|View from a recent ride in the Tuscan Hills|
It is not easy to write about the unfolding problems in
cycling and... particularly about the allegations against Lance Armstrong. It has taken awhile to process what it all
means to the sport, to the cancer fighting community, and to us
personally. I don’t think we are alone
in this regard. It has been conflicting
and sad in many ways. The stories in the
news of systematic cheating, lying, and general ugliness don’t correspond to
the reality that we have experienced over the last five years on the ground. Heck, we moved to France, we have been in the
trenches, ridden our bikes all over Europe and North America, followed 4 Tours de France and many other great bike races, spent lots of time training and
generally hanging out with professional cyclists. During all this time, besides hearing stories
in the press, we have never experienced any of the “dark side” of cycling.
|Classic Camargue- Amazing the things you see on a Mountain Bike|
It may sound naïve and Pollyannaish, but in our eyes cycling is a pure sport with a bright future. For us, it is not about money or pressure to perform. It is about a boy, his father, two bikes, and a passion for riding. It helps, of course, that we live in a European playground filled with mountain passes, coastal roads winding along an azure blue sea, beautiful hilltop villages steeped in a rich tapestry of history and tradition, and that we are immersed in a culture which understands and respects cyclists and cycling in general. We ride in the light - on the positive side of cycling - in the sweet spot of a sport that has given and continues to give us a lot of joy.
|Hanging in the sweet spot of cycling|
In any human activity (with money involved) there is always going to be a temptation to cheat and people who do cheat. The cheating can be self-justified by saying that everyone is doing it, but in the end of the day cheating is cheating. Just as, in the end of the day, a lie is a lie. Cycling at the professional level is an incredibly difficult sport. The difference between 1st and 70th place is often in seconds not minutes. With careers in the balance it is a real temptation to “put your hand in the cookie jar” and take short cuts by cheating. The cookie jar, however, turns out to be filled with poisoned apples. The trouble is that once an athlete cheats and dopes, it becomes a crutch and it is easy to be convinced that it is the only way. It is like a reverse placebo effect. An athlete becomes limited by a belief that certain levels of performance are impossible without drugs. The truth is that a lot of the effects of doping and doping products can be achieved naturally and safely without taking drugs. For example: altitude can be used in place of EPO, diets high in zinc can stimulate the bodies natural testosterone production, learning how and when to rest and a proper diet can combat fatigue, acupuncture and massage – these natural methods are time intensive, sometimes difficult to maintain, and require listening to one’s body, but they work.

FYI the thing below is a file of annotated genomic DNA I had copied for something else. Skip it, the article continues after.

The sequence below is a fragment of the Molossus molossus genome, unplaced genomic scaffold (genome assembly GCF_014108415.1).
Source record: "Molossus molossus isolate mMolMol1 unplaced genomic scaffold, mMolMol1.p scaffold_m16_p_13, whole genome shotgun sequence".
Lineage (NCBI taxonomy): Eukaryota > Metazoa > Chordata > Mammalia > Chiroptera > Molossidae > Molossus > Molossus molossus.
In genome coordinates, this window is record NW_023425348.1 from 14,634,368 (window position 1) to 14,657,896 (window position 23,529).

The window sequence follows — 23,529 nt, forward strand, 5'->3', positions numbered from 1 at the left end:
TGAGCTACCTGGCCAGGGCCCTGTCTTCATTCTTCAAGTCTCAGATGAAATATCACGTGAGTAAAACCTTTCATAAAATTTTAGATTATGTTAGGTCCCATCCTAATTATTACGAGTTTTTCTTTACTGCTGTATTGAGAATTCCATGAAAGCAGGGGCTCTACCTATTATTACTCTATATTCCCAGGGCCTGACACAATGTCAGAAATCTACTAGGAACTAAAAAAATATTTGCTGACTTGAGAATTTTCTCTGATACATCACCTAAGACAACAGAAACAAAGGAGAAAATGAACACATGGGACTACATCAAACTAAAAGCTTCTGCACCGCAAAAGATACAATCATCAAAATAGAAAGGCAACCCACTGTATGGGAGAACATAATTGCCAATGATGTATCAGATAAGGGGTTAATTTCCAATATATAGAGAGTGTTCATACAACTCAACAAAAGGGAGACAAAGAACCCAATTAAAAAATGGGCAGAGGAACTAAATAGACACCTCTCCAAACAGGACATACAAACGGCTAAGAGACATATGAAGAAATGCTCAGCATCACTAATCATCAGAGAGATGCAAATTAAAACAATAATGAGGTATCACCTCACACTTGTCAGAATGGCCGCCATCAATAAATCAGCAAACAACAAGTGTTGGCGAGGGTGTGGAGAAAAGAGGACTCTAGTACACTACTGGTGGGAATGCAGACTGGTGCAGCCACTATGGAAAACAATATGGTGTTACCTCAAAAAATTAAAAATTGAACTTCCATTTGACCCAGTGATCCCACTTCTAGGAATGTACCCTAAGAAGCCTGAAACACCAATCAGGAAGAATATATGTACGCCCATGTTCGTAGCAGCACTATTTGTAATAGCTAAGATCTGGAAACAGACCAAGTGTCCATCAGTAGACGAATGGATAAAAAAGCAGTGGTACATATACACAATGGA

If the allegations are true, it appears that Lance Armstrong believed that it was impossible to win without cheating. He decided to cross the line, and to me that is disappointing and sad. Not just because he cheated and lied, but because he probably could have won without cheating. He apparently gave his power over to some poisoned apples - apples that became an ingredient in the cement that formed the foundation of an incredible sporting career. A house is only as strong as its foundation, and in the end it brought down the legacy of his cycling career. In the end of the day, Lance still went out and rode all those Tours, fought the fight, and inspired us all in the process. He just made some bad choices, and, in this, it shows that he is human.
|All weather - Liam putting in the work|
But, don’t tell me that just because cyclists have cheated in the past that it is impossible to be at the top of cycling without cheating. I know that there are cyclists in today’s peleton who are riding clean at the highest levels of the sport. I have a son who at 8yrs old was climbing alpine mountain passes, at 10 years old he was riding 100 mile cycling Fondos, now at 12 years old Liam is riding entire stages of the Tour de France and racing with a lot of success in Europe - all things that might be thought of as impossible. The secret to Liam’s success is hard work and the belief that anything is possible. It is my hope that he never has to face some of the decisions other cyclists had to face in the past, and when faced with difficult decisions he will have the strength to make the right choices. The magic of cycling is real – I know because we live it almost every day!
|Magic place on a mountaintop high above Florence|
Live Strong, Train Safe, and Live Well.
This is Bill and Liam signing out